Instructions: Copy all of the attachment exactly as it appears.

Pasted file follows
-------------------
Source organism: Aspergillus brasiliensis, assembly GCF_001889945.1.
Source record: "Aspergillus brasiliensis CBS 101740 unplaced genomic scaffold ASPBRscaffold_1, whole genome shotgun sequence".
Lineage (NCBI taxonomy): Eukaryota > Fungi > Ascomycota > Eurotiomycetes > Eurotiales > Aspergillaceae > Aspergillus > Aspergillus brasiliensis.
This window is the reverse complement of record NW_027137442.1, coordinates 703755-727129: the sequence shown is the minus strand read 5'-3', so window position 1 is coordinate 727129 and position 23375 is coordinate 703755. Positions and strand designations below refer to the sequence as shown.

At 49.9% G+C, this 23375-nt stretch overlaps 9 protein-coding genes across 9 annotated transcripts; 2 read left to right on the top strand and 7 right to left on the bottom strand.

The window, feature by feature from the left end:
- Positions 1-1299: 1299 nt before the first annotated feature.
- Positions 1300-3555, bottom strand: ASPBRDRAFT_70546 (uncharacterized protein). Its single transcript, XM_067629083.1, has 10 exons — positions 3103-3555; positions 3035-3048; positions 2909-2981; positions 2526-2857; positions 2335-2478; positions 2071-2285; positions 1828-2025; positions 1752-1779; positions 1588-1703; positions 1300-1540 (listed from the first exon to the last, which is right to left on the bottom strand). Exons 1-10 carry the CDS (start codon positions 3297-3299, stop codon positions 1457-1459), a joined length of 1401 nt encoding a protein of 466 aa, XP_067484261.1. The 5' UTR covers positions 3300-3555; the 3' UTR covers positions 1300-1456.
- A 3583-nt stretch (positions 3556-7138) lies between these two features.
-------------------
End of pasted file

Source organism: Aspergillus brasiliensis, assembly GCF_001889945.1.
Source record: "Aspergillus brasiliensis CBS 101740 unplaced genomic scaffold ASPBRscaffold_1, whole genome shotgun sequence".
Lineage (NCBI taxonomy): Eukaryota > Fungi > Ascomycota > Eurotiomycetes > Eurotiales > Aspergillaceae > Aspergillus > Aspergillus brasiliensis.
This window is the reverse complement of record NW_027137442.1, coordinates 703755-727129: the sequence shown is the minus strand read 5'-3', so window position 1 is coordinate 727129 and position 23375 is coordinate 703755. Positions and strand designations below refer to the sequence as shown.

At 49.9% G+C, this 23375-nt stretch overlaps 9 protein-coding genes across 9 annotated transcripts; 2 read left to right on the top strand and 7 right to left on the bottom strand.

The window, feature by feature from the left end:
- Positions 1-1299: 1299 nt before the first annotated feature.
- Positions 1300-3555, bottom strand: ASPBRDRAFT_70546 (uncharacterized protein). Its single transcript, XM_067629083.1, has 10 exons — positions 3103-3555; positions 3035-3048; positions 2909-2981; positions 2526-2857; positions 2335-2478; positions 2071-2285; positions 1828-2025; positions 1752-1779; positions 1588-1703; positions 1300-1540 (listed from the first exon to the last, which is right to left on the bottom strand). Exons 1-10 carry the CDS (start codon positions 3297-3299, stop codon positions 1457-1459), a joined length of 1401 nt encoding a protein of 466 aa, XP_067484261.1. The 5' UTR covers positions 3300-3555; the 3' UTR covers positions 1300-1456.
- A 3583-nt stretch (positions 3556-7138) lies between these two features.